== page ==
Chapter 68B-3 of the Code sets out the circumstances and offenses for which a license may be cancelled, suspended or revoked. Section 68B-305 lists those offenses which singularly require automatic suspension upon conviction. Section 68B-307 (b) provides in part: "For the purpose of identifying habitually dangerous or negligent drivers and habitual or frequent violators of traffic regulations governing the movement of vehicles, the department shall assess points, as provided in subsection (c), for convictions of violations of the provisions of Title 68A . . ." Subsection (c) lists 8 offenses, assigning a number of points, ranging from 2 to 7 to each offense. Any combination of convictions which adds up to 15 points in a 24-month period results in suspension of the license.
A conviction for driving too fast for conditions, as well as certain other violations of 68A, is not set out in 68B-307 as an offense for which points may be assigned, nor is it an offense which by itself would authorize cancellation, revocation or suspension. Therefore, it is not a conviction which "singularly or in combination with any other offense or offenses, statutorily requires the cancellation, suspension or revocation . . . or authorizes a court or the department to impose suspension or revocation of a driver's license" as required by 68B-308 (b) (2).
When the department brought this action declaring the appellee to be an habitual violator under 68B-308 (b) (2), they listed 16 offenses, 15 of which met the definition of 68B-307. However, one of those convictions was not within the five-year period as required by 68B-308 and the department agreed it could not be used in that proceeding. We hold that the conviction for driving too fast for conditions could not be used, because to be declared an habitual violator under 68B-308 (b) (2), the 15 violations must be violations which would have otherwise authorized revocation, suspension or cancellation. Therefore, the reinstatement of the license in this case was proper. This holding does not, however, preclude the Department of Public Safety from revoking or suspending Shepard's driver's license under other applicable statutes should it be justified by the facts.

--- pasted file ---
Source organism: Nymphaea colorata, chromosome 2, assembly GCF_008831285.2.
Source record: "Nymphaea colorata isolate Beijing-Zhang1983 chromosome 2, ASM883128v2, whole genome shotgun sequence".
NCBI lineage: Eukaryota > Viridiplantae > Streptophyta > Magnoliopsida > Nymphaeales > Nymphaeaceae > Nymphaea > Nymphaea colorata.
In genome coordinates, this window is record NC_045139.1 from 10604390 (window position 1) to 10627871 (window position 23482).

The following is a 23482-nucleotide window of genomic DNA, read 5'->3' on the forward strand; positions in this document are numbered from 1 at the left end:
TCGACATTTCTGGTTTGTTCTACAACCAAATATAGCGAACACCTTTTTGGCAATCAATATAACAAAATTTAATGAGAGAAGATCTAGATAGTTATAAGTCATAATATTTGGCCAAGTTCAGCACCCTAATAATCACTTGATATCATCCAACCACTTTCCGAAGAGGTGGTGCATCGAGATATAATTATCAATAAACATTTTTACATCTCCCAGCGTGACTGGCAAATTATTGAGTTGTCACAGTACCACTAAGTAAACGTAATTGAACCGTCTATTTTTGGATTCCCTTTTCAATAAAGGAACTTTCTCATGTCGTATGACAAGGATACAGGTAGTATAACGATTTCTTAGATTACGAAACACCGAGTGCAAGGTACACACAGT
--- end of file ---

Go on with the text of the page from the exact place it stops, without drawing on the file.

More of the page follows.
Jones & Van Gerpen, D. Richard Jones, III, Charles B. Rice, for appellee.
Arthur K. Bolton, Attorney General, Daryl A. Robinson, Assistant Attorney General, for appellant.
ARGUED MARCH 12, 1980 -- DECIDED JULY 16, 1980 -- REHEARING DENIED JULY 30, 1980.
Friday May 22 00:38 EDT


This site exists because of donors like you.

Thanks!


Valid HTML 4.0!

Valid CSS!





Home - Tour - Disclaimer - Privacy - Contact Us
Copyright © 2000,2002,2004 Lawskills.com